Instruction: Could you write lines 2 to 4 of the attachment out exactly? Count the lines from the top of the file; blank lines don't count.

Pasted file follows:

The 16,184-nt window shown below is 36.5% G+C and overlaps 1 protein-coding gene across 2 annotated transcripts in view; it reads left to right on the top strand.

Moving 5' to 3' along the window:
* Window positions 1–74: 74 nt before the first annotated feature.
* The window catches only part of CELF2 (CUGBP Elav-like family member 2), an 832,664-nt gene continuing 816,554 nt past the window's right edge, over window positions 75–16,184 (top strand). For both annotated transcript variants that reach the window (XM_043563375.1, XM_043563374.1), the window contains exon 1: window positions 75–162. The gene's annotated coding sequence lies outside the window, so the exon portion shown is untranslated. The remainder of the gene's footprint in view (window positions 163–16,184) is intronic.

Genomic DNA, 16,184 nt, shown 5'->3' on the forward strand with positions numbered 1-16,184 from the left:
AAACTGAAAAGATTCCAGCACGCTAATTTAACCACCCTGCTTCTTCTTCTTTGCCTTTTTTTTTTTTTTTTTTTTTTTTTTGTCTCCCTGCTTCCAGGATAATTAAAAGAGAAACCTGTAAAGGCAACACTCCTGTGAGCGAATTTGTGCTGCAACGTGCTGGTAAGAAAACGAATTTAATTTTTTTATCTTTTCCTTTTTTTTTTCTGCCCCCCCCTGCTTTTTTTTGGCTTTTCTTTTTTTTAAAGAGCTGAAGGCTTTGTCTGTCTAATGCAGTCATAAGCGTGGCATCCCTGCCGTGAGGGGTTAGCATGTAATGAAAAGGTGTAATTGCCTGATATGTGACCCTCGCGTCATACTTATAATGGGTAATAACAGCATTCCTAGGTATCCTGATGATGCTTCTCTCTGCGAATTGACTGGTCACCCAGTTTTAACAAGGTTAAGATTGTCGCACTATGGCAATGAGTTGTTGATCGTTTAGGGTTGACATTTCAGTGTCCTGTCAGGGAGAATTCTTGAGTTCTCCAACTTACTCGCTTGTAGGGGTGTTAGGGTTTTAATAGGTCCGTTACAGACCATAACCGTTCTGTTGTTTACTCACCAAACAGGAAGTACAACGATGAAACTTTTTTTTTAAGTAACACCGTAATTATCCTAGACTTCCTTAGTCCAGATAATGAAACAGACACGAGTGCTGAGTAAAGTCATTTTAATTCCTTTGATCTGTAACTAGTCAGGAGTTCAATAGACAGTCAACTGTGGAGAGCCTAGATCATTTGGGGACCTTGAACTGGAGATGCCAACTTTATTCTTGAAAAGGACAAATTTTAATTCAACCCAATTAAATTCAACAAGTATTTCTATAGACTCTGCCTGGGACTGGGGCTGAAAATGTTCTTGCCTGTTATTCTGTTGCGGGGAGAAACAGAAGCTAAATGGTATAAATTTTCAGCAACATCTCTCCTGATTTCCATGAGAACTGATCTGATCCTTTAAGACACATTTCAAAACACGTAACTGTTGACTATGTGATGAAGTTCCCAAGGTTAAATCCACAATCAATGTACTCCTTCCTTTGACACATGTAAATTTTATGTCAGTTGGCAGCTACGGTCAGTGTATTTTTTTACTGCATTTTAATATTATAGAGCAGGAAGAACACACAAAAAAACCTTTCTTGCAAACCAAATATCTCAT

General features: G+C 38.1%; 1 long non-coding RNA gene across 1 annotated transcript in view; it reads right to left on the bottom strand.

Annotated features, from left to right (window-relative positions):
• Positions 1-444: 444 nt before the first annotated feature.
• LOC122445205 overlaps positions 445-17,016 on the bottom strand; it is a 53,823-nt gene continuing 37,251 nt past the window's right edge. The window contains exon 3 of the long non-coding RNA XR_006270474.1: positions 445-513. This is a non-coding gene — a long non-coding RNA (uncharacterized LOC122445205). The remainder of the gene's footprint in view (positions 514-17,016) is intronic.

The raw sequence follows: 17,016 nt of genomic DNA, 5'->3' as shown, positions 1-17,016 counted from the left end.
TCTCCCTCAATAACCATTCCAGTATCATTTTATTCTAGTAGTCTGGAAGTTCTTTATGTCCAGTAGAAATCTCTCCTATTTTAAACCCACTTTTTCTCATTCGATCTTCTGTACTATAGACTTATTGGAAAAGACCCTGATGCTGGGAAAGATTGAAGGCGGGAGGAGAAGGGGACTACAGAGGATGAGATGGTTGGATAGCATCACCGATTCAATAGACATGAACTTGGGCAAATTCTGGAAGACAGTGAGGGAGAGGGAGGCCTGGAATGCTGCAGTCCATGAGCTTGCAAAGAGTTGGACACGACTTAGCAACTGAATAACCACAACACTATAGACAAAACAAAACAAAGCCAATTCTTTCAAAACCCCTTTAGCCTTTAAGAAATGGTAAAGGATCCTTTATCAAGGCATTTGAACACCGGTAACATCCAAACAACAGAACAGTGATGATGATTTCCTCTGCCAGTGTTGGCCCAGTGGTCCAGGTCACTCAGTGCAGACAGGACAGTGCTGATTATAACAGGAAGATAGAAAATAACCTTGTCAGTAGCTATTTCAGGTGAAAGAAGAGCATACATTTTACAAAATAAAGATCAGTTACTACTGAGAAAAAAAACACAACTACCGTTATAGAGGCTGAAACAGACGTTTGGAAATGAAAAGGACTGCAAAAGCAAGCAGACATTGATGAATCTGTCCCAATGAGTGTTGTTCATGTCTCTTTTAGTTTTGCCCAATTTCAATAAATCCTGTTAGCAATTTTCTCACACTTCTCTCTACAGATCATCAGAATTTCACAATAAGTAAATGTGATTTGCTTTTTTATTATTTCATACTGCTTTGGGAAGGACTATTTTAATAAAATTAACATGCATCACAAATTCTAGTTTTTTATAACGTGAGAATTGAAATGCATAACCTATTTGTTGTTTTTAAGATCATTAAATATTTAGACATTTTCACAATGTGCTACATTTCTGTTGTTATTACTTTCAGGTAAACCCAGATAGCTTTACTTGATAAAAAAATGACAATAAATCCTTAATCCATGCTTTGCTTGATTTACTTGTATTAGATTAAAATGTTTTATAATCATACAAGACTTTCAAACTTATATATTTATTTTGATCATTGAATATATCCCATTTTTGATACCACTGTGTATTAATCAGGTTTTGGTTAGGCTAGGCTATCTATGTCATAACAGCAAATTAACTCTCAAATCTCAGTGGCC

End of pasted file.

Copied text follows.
Moving 5' to 3' along the window:
* Window positions 1–74: 74 nt before the first annotated feature.
* The window catches only part of CELF2 (CUGBP Elav-like family member 2), an 832,664-nt gene continuing 816,554 nt past the window's right edge, over window positions 75–16,184 (top strand). For both annotated transcript variants that reach the window (XM_043563375.1, XM_043563374.1), the window contains exon 1: window positions 75–162. The gene's annotated coding sequence lies outside the window, so the exon portion shown is untranslated. The remainder of the gene's footprint in view (window positions 163–16,184) is intronic.